Secondly, the Athenians were hopelessly outnumbered, they were about 11,000 hoplites only, against a force of Persians who must have been more than twice as strong (historians say anything up to 80,000) because they thought the Athenians 'were so few'  . A phalanx army at that time usually was 8 man deep but this would not work here as the Persian line would easily outwing them. The Athenian line was realigned to allow the front line to line up the same size as the Persians, this did not allow the standard 8 man depth for the phalanx. To compound the problem the wings of the Athenian line was reinforced, leaving a token force to handle the middle ( 2 maybe 3 deep).
Thirdly, it was a habit of that time (and it would continue well past 1000 A.D.) that when braking through enemy lines, soldiers would pursued on, killing the retreating as they went until reaching the baggage camp and either continued after the retreating soldiersor plundered the baggage for spoils. This would not be allowed here, if either of the heavily soldiered wings broke through they were not to charge down fleeing Persians, but must stay in the foray and continue to help where they could. (A revelation to be sure see how this effected the outcome of the Battle of Mantinea 418 B.C. )
In early morning, the call came and the Greeks
marched at the barbarians, when they reached between 150 to 200 yards they were commanded to attack at a run.
There was no shouting, no battle-song: they needed all the breath they had. The Persians, therefore, when they saw the Greeks coming on at speed,
made ready to receive them, although it seemed to them that the Athenians
had lost their senses and were bent upon their own destruction; for
they saw a mere handful of men coming on at a run, without either
horsemen or archers.
The Greeks with shields high to
take the rain of archers arrows ran right into the main body
of the Persian army.
was pivotal to the outcome of the battle. For one; the archers were
no longer useful as it had now turned to hand to hand combat and two;
any Persian cavalry present was ineffective, the horses couldn't past their
own men to get to the Greeks (also horses are
not best after a sea voyage), and had lost all formation during
a length of time the battle took place. In the middle where the Persians
outnumbered the Greeks, the Persians were getting the upper hand.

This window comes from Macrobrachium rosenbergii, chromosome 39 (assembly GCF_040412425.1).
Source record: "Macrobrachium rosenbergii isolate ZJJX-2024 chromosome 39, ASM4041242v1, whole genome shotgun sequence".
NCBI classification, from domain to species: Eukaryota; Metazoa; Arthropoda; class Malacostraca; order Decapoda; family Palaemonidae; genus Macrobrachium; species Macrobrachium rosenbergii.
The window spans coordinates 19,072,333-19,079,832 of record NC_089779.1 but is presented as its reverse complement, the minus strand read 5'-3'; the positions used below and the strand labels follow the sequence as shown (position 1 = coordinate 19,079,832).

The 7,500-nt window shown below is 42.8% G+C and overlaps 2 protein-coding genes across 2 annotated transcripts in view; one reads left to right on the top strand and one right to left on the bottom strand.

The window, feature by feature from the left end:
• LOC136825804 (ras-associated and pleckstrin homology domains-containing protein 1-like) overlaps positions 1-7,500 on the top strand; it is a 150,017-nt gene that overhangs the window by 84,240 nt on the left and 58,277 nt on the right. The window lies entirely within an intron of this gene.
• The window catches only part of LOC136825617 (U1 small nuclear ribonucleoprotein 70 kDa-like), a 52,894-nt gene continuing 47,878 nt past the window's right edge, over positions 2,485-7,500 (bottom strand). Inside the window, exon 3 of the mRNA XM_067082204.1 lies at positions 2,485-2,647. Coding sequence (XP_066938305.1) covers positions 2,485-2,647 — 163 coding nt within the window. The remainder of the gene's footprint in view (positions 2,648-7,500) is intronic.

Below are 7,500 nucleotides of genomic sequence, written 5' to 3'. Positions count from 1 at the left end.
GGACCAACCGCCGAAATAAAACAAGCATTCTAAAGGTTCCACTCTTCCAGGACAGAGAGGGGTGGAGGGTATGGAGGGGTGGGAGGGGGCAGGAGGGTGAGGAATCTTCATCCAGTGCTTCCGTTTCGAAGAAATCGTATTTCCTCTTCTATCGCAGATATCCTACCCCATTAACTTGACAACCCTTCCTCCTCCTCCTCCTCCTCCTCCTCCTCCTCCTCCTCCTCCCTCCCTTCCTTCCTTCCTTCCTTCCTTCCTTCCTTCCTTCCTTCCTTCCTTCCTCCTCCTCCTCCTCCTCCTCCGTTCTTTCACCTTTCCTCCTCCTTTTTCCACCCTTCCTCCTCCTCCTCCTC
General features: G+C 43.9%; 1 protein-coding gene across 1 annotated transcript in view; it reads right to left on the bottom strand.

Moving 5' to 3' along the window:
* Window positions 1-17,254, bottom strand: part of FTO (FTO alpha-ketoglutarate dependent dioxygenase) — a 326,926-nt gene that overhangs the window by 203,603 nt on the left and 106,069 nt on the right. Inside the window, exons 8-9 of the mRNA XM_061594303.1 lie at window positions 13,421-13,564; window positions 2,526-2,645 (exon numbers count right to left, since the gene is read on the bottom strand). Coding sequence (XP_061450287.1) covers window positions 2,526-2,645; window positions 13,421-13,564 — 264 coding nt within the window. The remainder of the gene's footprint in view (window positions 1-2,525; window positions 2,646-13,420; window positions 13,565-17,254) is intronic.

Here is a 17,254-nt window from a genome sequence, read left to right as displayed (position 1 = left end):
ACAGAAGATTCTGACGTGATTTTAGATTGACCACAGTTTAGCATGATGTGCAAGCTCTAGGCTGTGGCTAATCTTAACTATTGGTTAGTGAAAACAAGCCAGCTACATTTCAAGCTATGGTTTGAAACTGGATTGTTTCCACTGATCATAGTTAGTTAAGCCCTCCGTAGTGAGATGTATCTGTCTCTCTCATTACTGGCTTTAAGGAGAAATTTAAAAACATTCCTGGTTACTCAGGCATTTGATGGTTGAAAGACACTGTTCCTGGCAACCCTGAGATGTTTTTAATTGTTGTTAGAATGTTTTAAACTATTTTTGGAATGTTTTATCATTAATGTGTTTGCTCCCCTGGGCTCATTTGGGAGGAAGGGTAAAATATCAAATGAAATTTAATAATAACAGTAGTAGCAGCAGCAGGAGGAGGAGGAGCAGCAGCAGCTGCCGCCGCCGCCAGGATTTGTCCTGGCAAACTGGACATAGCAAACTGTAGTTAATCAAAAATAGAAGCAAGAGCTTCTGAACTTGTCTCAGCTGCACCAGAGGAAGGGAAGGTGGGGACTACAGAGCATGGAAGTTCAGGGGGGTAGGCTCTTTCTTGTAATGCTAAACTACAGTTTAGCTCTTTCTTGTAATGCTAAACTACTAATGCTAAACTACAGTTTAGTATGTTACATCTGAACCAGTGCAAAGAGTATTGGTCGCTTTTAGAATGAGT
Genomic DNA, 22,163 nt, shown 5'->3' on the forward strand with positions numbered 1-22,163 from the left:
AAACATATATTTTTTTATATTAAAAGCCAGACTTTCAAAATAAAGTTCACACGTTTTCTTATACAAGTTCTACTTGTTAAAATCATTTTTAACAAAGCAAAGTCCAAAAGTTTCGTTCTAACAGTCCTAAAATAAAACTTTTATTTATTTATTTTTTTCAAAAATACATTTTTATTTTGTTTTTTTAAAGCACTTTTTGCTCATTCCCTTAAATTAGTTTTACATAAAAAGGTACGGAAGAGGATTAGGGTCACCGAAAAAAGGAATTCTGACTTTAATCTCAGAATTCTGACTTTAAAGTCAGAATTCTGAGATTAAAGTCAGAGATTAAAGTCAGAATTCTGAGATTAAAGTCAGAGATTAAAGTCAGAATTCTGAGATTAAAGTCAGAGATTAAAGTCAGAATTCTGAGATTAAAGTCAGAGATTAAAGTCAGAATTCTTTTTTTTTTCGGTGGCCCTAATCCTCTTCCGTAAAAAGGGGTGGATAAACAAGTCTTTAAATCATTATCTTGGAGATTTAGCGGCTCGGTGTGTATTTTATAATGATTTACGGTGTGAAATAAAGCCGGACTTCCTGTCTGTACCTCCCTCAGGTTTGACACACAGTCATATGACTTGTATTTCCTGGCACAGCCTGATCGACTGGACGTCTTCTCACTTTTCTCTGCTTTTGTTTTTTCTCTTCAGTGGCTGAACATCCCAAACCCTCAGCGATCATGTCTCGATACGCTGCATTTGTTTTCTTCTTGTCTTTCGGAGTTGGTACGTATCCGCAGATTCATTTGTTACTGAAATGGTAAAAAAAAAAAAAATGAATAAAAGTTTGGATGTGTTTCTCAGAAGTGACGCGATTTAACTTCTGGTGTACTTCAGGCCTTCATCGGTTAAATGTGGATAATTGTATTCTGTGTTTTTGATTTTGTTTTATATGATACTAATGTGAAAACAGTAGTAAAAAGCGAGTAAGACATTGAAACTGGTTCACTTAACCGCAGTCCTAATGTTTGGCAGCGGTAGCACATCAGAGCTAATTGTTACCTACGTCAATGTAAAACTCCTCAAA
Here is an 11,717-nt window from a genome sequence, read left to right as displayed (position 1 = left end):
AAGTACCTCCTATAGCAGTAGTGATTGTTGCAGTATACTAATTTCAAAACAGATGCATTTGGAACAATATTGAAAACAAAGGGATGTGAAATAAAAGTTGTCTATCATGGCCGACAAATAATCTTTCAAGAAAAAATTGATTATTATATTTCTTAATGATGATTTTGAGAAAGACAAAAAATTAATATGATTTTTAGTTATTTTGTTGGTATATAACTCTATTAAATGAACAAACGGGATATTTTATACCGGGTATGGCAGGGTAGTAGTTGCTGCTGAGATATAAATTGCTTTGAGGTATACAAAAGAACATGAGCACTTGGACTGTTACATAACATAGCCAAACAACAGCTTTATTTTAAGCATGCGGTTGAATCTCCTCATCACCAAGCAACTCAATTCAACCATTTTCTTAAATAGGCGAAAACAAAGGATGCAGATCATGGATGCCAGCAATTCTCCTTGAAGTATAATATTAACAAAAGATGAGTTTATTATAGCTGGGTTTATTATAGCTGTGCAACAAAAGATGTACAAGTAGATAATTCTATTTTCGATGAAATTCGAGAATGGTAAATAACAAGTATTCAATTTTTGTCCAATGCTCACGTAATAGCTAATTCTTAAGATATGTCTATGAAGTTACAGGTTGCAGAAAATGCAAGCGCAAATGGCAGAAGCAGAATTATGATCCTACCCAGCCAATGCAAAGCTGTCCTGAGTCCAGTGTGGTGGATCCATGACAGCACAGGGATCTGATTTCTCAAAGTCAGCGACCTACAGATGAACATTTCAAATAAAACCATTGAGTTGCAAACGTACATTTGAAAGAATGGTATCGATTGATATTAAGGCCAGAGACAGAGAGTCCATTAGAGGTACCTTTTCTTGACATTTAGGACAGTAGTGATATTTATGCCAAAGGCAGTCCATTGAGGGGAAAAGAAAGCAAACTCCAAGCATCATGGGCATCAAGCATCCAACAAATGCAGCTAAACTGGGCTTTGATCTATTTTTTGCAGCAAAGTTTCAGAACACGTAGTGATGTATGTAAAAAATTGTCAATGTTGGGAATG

Battle cries and screams filled the air as Greek spears penetrated
Persian wicker shields.
The Persian order of battle was just as Miltiades had anticipated Artaphernes' best troops - Iranian guardsmen reinforced by picked tribal warriors from the eastern frontier - were placed in the center. His less reliable units, the satellite battalions of the empire, had been relegated to the wings. Amongst these were the Ionians: Greek arrayed against Greek, and as the events of the previous night suggest probably not too happy about it.
Athenians swept into the enemy, sending many
disoriented Persian soldiers fleeing to die in the marsh. Retreating
through the pines, still more Persians fell to the athletically trained
Greeks. On the wings, the Persians were now getting massacred, and
had broken into a run to get back towards the ships. The middle of the line was clearly won by the Persians, who forced the center of the Athenian line to retreat. At this stage
the hoplites converged on the two wings turned their attention onto the remaining Persian forces
in the middle. 
The remaining barbarians now seeing most of
their army flee towards the ships, also broke out into a run. The
center was now conquered by the Greeks.
The Greeks chased and butchered Persians at
ease for their mad rush to get onto the boats. Some dropped their
equipment and ran, others turned and fought, but no front against the advancing Greeks withheld them for long. Superior
armour and weapons with a well disciplined army, was too much for
the barbarians to handle. The chase was on all the way to the shoreline.
At the boats the struggle continued, and here
is where many of the Greeks lost their lives. The Greek polemarch
Kallimachus and one of the generals were slain, a hoplite named Kynegeiros too grabbing a boat by
the stern had his hand cut off by an axe, later dieing because of
The Greeks secured only seven of the vessels; while with the remainder
the barbarians pushed off, and headed towards the island where they
had left all of their prisoners. Darius had asked for prisoners on
their return, and the Persians were not coming back empty handed. Even though the Persians had been removed from Marathon, there was no need for them to panic. They still had every opportunity to finish what they had started.
It was at this point that the signal was flashed from the mountains above Marathon. The Persian commanders gave orders to set a course for Sunium and Phaleron, no doubt hoping to find Athens already occupied by Datis, or at least arrive before the Athenian army did. It would have been about nine in the morning, perhaps even earlier: the battle and pursuit had taken something under three hours. 
Persians were left on shore was killed off; the remaining Greek army
gathered. Weary, injured and gasping for breath they were given time to rest, but no time to bask in their victory, the fight was only half won.
- *1 'Histories' by Herodotus; published by Wordsworth 1996 (6.112)
- *2 'The Greco-Persian Wars' by Peter Green published by University of California Press 1998
- *3 Ref to website: http://en.wikipedia.org/wiki/Callias
- *4 'Guide to Greece - Vol 1: Central Greece' by Pausanias published by Penguin 1971 Book 1 15.4
Other web sites of interest: